St George Private Hospital
Part of Ramsay Health Care

Bariatric Surgery

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Obesity now outstrips smoking as the most preventable cause of premature death - and bariatric surgery has been found to be the only solution to achieve major and durable weight loss according to a Medical Journal of Australia report.

St George Private is Australia’s highest volume bariatric hospital and strongly recognised as a leader in bariatric surgery.

It is also Australia’s first internationally accredited Centre of Bariatric Excellence – as recognised by the Surgical Review Corporation, which accredits Centres of Excellence around the world.

Our hospital performs more than 650 bariatric procedures every year, with many patients resolving or significantly reducing obesity-related issues after surgery, including Type-II diabetes, sleep apnoea, arthritis and asthma.

Obesity is associated with a number of serious health conditions including:

  • Musculo-skeletal problems
  • Cardiovascular disease & stroke
  • Some cancers
  • Sleep apnoea
  • Type 2 diabetes (one of the six National Health Priority areas)
  • Hypertension (High blood pressure)

Australian Gov Dept of Health (2009)

Here are some common bariatric procedures we perform at St George Private Hospital.

Laparoscopic Sleeve Gastrectomy (Tube Gastrectomy)

A Sleeve Gastrectomy procedure involves removing the lateral 2/3rds of the stomach along the inner curve and leaving behind only a sleeve (much smaller than the natural stomach). This restricts the amount of food eaten before the sleeve distends, creating a feeling of fullness. This is the most rapidly growing bariatric procedure in Australia and offers long term results with minimal complications. The procedure is not reversible.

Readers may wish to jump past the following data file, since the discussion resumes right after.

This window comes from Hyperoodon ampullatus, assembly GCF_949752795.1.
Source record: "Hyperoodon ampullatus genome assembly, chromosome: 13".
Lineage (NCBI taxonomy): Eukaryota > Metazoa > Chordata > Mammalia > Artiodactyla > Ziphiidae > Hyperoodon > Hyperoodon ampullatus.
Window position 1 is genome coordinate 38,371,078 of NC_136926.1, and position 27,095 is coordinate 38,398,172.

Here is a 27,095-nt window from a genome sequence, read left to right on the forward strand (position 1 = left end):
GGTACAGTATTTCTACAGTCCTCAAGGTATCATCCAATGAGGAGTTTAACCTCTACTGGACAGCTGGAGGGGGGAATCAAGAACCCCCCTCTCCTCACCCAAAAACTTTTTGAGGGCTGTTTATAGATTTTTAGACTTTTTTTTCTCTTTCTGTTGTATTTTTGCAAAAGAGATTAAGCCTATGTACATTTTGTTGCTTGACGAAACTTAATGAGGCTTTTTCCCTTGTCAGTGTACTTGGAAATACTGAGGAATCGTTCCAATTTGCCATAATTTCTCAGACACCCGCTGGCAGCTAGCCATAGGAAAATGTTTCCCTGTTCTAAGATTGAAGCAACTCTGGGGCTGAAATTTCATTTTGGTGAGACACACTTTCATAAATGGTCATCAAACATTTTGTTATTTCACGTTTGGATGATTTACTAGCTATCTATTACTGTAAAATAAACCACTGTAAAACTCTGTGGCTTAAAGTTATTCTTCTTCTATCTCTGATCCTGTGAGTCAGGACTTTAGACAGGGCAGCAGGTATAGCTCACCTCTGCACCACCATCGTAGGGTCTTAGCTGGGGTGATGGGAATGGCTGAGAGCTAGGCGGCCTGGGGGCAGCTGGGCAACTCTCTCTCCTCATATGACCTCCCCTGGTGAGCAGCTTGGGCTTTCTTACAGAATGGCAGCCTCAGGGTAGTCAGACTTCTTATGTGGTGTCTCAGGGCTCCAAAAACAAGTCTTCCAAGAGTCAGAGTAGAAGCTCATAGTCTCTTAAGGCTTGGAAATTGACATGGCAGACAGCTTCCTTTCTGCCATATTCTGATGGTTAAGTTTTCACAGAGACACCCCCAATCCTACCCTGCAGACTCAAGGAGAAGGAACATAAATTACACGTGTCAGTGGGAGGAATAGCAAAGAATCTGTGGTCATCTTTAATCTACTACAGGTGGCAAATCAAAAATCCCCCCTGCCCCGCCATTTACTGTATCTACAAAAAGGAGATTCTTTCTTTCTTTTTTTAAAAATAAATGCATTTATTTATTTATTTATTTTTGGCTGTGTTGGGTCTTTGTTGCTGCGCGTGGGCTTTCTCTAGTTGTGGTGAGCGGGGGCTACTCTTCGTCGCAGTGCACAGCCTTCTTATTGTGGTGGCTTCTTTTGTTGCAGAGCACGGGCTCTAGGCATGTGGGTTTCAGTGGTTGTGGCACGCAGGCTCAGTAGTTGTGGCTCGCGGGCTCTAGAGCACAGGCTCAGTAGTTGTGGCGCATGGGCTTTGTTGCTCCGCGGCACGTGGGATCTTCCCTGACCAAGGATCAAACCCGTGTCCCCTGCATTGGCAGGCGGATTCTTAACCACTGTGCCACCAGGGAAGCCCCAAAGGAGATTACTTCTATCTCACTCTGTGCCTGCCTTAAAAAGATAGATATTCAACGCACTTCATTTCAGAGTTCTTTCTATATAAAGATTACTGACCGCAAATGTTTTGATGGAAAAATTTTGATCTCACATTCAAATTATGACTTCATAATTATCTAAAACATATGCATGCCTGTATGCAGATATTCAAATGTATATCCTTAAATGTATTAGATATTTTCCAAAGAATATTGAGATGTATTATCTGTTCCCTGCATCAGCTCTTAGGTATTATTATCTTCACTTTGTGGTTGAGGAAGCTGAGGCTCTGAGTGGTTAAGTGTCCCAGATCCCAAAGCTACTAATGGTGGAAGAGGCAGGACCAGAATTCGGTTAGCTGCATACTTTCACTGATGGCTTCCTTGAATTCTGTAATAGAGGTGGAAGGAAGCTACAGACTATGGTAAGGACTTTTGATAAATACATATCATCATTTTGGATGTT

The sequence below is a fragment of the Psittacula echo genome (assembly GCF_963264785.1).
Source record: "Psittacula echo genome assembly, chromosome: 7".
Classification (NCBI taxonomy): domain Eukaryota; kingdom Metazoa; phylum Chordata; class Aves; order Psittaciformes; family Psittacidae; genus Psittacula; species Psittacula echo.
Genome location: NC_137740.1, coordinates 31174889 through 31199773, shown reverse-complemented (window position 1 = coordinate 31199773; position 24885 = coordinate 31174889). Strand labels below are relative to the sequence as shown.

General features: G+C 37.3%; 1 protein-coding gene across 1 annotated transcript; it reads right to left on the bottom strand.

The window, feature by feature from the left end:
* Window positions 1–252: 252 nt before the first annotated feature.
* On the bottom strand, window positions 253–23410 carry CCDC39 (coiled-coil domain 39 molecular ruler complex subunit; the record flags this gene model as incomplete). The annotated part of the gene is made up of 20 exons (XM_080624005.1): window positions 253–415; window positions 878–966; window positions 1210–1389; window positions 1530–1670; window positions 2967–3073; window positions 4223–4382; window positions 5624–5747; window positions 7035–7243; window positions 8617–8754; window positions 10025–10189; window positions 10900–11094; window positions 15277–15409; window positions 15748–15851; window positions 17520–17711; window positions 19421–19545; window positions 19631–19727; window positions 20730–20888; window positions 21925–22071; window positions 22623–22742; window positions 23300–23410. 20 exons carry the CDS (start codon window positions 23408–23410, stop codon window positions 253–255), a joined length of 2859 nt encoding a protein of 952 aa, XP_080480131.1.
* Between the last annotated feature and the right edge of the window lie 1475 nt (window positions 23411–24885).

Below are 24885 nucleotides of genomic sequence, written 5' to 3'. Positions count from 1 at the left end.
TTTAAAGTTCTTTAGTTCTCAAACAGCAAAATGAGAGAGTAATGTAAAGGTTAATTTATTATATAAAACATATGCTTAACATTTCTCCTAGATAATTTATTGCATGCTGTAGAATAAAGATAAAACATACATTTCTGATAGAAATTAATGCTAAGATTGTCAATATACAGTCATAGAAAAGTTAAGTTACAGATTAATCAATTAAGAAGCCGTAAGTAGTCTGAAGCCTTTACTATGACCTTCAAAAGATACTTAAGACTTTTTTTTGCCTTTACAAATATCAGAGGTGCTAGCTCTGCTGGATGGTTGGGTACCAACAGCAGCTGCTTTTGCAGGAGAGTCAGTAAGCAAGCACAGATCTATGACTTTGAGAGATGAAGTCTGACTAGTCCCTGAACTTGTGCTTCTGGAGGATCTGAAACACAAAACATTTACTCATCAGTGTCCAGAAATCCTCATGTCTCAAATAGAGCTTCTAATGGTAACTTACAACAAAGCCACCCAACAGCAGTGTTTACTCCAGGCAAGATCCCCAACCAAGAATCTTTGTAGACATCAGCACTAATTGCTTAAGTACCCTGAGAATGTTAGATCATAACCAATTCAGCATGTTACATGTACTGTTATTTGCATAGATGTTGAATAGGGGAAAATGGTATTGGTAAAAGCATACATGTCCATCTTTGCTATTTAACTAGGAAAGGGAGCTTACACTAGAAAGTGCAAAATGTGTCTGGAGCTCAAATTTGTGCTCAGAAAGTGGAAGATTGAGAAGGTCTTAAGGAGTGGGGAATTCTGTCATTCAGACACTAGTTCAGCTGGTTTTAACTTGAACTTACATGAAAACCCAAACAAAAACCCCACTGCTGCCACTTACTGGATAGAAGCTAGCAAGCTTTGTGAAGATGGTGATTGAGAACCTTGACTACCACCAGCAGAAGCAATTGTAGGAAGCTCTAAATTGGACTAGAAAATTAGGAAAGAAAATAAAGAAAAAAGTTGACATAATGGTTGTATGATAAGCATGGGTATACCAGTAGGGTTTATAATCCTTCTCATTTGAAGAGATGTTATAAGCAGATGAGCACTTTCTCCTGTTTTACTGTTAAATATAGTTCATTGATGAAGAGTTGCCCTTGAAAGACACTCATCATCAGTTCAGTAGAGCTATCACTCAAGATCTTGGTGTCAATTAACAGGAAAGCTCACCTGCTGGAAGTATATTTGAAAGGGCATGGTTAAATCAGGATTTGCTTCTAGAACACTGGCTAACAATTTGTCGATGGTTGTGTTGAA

Laparoscopic Adjustable Gastric Banding

An Adjustable gastric banding procedure, a hollow band made of special material is placed around the stomach near its upper end, creating a small pouch and a narrow passage into the larger remainder of the stomach. The band is then inflated with a salt solution. It can be tightened or loosened over time to change the size of the passage by increasing or decreasing the amount of salt solution.

Laparoscopic Gastric Bypass

In Gastric Bypass procedure, a small stomach pouch is created to restrict food intake. Next, a Y-shaped section of the small intestine is attached to the pouch to allow food to bypass the lower stomach, the duodenum (the first segment of the small intestine), and the first portion of the jejunum (the second segment of the small intestine). This bypass reduces the absorption of nutrients and thereby reduces the calorie intake.

Revision Surgery

For people who underwent obesity surgery in the 80s and 90s and who have not managed to achieve or maintain their weight-loss goals. It is also performed in patients who experienced previous complications from weight-loss surgery. Revision surgery converts one procedure to another procedure which may be more suitable for the patient. In 95 per cent of cases this can be done laparoscopically (keyhole surgery) or robotically. “Re-do” surgery is typically more complicated and involves more complications. For this reason cautious assessment and consultation is required for all patients considering this option.

  • By 2025 more than 80 per cent of Australians will be overweight or obese according to the Monash Obesity and Diabetes Institute. 
  • As a result of the obesity epidemic, the number of Australians undergoing bariatric surgery has increased from 500 in 1988 to 17,000 per year in recent decades 

Australian Gov Dept of Health (2009)